As highlighted in this prior post, in January 2017 former Och-Ziff executives Michael Cohen and Vanja Baros were civilly charged by the SEC with Foreign Corrupt Practices Act, and other, violations in connection with the same core conduct as the DOJ and SEC’s September 2016 enforcement action against Och-Ziff.
Recently, the DOJ unsealed criminal charges against Cohen. While some media sources have called the charges “bribery charges,” (see here for the Wall Street Journal article) this is false as Cohen was not charged with any FCPA offenses, but rather various fraud based offenses based on his role as an investment advisor. However, as detailed in this post, Cohen was also charged conspiracy to obstruct justice and making material false statements, charges at least indirectly related to the DOJ’s and SEC’s FCPA inquiry of Och-Ziff.
The bulk of the criminal indictment against Cohen alleges that he, along with others, made material misrepresentations and omissions to a U.K. based charitable organization and investor concerning conflicts of interest and self-dealing that existed with certain investment transactions.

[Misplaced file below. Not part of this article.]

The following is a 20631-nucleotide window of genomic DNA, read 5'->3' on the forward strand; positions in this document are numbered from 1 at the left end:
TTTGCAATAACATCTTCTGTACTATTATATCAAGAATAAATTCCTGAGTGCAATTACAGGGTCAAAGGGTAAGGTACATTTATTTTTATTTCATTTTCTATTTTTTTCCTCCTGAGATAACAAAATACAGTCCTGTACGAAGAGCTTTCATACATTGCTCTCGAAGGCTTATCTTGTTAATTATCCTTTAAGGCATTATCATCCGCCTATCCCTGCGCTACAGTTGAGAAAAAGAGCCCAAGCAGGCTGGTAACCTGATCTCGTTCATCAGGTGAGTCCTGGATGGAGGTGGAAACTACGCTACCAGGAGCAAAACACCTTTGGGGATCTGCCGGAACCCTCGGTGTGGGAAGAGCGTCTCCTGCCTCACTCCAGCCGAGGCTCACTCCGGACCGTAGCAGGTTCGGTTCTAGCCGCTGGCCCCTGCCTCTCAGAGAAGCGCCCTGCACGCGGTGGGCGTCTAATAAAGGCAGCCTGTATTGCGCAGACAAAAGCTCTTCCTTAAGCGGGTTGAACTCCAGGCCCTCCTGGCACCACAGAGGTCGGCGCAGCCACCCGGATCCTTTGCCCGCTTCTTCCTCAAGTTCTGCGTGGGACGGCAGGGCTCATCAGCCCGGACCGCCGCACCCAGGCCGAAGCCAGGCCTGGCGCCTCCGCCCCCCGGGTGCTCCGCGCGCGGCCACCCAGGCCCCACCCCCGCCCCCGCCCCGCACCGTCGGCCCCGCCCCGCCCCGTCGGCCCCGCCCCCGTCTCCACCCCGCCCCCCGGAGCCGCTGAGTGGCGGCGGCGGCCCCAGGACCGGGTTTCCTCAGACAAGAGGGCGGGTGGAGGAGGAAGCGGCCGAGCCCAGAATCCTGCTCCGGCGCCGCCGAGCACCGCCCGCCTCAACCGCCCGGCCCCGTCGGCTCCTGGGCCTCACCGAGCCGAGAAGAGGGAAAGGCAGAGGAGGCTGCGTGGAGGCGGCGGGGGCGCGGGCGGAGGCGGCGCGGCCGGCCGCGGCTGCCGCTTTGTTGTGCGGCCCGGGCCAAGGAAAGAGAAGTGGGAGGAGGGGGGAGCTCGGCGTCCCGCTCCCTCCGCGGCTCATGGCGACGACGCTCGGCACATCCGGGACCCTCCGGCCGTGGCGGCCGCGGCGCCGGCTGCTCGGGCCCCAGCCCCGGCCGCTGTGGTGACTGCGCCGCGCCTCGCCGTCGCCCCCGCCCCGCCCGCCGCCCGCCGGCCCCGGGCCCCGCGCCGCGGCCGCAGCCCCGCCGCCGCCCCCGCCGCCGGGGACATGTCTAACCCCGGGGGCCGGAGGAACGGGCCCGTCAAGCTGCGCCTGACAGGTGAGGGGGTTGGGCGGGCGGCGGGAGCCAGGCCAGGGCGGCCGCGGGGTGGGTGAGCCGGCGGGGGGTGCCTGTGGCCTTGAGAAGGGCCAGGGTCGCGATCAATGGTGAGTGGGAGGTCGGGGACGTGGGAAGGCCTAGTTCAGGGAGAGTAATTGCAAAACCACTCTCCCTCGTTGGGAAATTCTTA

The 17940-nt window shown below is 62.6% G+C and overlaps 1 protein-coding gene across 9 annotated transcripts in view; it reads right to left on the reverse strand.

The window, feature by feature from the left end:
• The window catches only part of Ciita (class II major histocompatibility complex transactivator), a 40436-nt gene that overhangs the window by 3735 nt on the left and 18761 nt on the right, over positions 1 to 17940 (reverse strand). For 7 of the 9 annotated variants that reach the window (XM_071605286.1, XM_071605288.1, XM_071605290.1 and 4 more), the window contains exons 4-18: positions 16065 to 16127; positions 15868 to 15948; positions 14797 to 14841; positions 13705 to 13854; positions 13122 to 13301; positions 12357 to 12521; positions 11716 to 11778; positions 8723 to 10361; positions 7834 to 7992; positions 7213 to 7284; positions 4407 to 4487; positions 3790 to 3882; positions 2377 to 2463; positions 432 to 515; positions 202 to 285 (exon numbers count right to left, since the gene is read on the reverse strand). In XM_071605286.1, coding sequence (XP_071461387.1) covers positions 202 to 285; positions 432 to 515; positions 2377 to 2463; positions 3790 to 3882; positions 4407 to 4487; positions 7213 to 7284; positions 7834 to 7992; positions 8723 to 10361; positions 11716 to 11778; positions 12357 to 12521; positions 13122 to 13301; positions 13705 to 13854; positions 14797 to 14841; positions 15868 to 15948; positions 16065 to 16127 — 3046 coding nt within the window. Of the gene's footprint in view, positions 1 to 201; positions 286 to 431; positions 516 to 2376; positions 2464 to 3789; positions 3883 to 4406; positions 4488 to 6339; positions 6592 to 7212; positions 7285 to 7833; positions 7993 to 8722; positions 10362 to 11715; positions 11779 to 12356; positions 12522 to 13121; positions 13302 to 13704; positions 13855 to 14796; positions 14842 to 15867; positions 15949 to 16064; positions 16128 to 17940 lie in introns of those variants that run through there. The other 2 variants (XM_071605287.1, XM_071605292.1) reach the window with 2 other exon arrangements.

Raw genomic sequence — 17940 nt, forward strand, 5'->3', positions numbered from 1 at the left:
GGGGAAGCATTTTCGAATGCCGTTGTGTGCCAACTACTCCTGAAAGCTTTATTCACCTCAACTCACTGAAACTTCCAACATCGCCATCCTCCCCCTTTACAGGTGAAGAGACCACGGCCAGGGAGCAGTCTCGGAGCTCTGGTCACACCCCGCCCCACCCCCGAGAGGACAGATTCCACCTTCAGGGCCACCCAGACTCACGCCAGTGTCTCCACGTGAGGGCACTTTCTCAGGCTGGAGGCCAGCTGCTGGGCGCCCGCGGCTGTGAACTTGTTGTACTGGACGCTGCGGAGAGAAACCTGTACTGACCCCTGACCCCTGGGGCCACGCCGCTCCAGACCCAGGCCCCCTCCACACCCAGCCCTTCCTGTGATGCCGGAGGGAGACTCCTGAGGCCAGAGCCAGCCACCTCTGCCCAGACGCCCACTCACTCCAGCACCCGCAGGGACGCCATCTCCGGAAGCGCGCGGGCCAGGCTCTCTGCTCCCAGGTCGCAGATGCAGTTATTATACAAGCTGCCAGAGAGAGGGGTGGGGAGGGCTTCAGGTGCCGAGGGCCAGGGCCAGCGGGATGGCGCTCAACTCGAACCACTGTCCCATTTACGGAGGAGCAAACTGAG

However, the indictment also alleges that Cohen backdated several document in connection with the investment transaction when he learned in 2012 that Och-Ziff was under investigation by the SEC. Moreover, the indictment alleges that Cohen, through his attorney, produced the backdated document in response to an SEC subpoena served on him in his personal capacity. Finally, the indictment alleges that Cohen made false statements regarding the backdated document in 203 when he attended a meeting with the DOJ, FBI, SEC and IRS.
The Cohen indictment is a useful reminder that when a company or individual is under Foreign Corrupt Practices Act scrutiny, law enforcement is not going to have “blinders” on and focus just on FCPA conduct, but other potential improper conduct as well that may be unearthed during the investigation.
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